In the early days of TPR, marchers numbered in the thousands as people across the nation were energized to call for racial justice immediately following Floyd’s murder. Khalil Coleman, the group’s original leader, has since stepped down, and numbers have dwindled to a smaller group of a few dozen as temperatures dropped and the news cycle moved on, but the remaining marchers’ dedication and persistence have made them fixtures of the community.

The group has become such a mainstay that the Milwaukee County Board of Supervisors on Monday bestowed upon TPR an official commendation recognizing the marchers’ impact in Milwaukee. Milwaukee County Supervisor Ryan Clancy, who sponsored the commendation and presented it before the march Monday night, vowed to continue efforts to implement TPR’s demands.

“Symbolism is nice, and we can celebrate this today, but we have failed as your electeds to actually promise action,” Clancy said. “You are not out here marching every day demanding a piece of paper. You’re out here demanding defunding, you’re out here demanding nine other specific and reasonable things. And I hope that in the days and months and years to follow, that we will be able to follow up on those too.”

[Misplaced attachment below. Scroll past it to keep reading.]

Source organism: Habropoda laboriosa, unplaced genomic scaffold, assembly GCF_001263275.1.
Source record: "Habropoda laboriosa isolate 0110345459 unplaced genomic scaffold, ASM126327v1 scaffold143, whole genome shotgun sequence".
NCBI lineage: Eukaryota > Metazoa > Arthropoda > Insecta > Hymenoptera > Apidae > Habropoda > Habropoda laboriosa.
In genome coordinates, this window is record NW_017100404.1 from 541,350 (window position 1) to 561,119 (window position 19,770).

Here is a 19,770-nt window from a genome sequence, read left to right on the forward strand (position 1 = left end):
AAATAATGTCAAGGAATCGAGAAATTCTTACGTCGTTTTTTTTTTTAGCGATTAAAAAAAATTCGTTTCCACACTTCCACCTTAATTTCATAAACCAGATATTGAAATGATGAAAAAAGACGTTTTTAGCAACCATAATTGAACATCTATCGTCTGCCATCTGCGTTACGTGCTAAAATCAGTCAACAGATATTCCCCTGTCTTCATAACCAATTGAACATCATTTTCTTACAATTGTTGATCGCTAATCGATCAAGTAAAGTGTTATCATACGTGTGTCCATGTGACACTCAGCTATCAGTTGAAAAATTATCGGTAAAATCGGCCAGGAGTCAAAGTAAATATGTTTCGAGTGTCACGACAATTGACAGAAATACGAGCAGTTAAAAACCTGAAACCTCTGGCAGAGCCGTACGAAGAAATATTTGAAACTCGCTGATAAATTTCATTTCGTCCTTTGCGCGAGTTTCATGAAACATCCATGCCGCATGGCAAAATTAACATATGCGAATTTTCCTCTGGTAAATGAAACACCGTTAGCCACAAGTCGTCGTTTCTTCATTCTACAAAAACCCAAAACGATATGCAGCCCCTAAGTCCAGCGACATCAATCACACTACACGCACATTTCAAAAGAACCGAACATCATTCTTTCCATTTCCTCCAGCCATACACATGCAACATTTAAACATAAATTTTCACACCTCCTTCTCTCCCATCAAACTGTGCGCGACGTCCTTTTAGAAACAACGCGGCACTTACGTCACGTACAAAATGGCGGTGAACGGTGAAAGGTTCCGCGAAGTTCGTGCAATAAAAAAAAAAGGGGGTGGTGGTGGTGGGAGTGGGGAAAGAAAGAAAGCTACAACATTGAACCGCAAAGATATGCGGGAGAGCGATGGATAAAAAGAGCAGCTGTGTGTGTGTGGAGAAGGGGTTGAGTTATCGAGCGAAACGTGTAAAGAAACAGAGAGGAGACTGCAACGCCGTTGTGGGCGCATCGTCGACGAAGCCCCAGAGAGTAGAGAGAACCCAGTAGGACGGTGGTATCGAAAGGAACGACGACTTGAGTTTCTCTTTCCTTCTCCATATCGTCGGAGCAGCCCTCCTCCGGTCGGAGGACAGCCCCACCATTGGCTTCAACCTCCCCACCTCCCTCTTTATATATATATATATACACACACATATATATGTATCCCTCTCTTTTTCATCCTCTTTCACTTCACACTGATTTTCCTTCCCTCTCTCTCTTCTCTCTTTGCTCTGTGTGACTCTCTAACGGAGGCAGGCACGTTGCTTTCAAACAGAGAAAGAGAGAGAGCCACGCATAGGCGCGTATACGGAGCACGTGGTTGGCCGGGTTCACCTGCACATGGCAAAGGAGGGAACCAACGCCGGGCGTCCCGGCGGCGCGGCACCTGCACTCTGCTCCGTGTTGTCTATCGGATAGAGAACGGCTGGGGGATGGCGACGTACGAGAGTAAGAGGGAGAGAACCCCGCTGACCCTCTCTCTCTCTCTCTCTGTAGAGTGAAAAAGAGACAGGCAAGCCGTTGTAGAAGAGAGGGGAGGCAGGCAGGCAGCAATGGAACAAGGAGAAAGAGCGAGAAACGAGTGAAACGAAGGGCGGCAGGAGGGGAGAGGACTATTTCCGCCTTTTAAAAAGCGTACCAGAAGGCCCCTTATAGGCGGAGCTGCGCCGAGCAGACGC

Despite the overwhelmingly peaceful nature of the summer’s protests, politicians across the state have either ignored calls for reform or failed to implement them. When protesters unrelated to TPR tore down statues at the state Capitol in Madison, Republicans and Gov. Tony Evers alike focused heavily on the statues. Even in a liberal stronghold like Milwaukee, Common Council members in June voted to have the city’s budget director cut 10% from the 2021 police budget, but the eventually proposed budget kept funding flat.

Until all TPR’s demands are met, the group has given every indication it will continue.

“As long as you keep agitating, as long as you keep educating, and as long as you keep taking to the streets, it’s going to happen, y’all,” Taleavia Cole said. 

A protester holds a Black Lives Matter flag Monday, Dec. 14 in Milwaukee. (Photo by Jonathon Sadowski)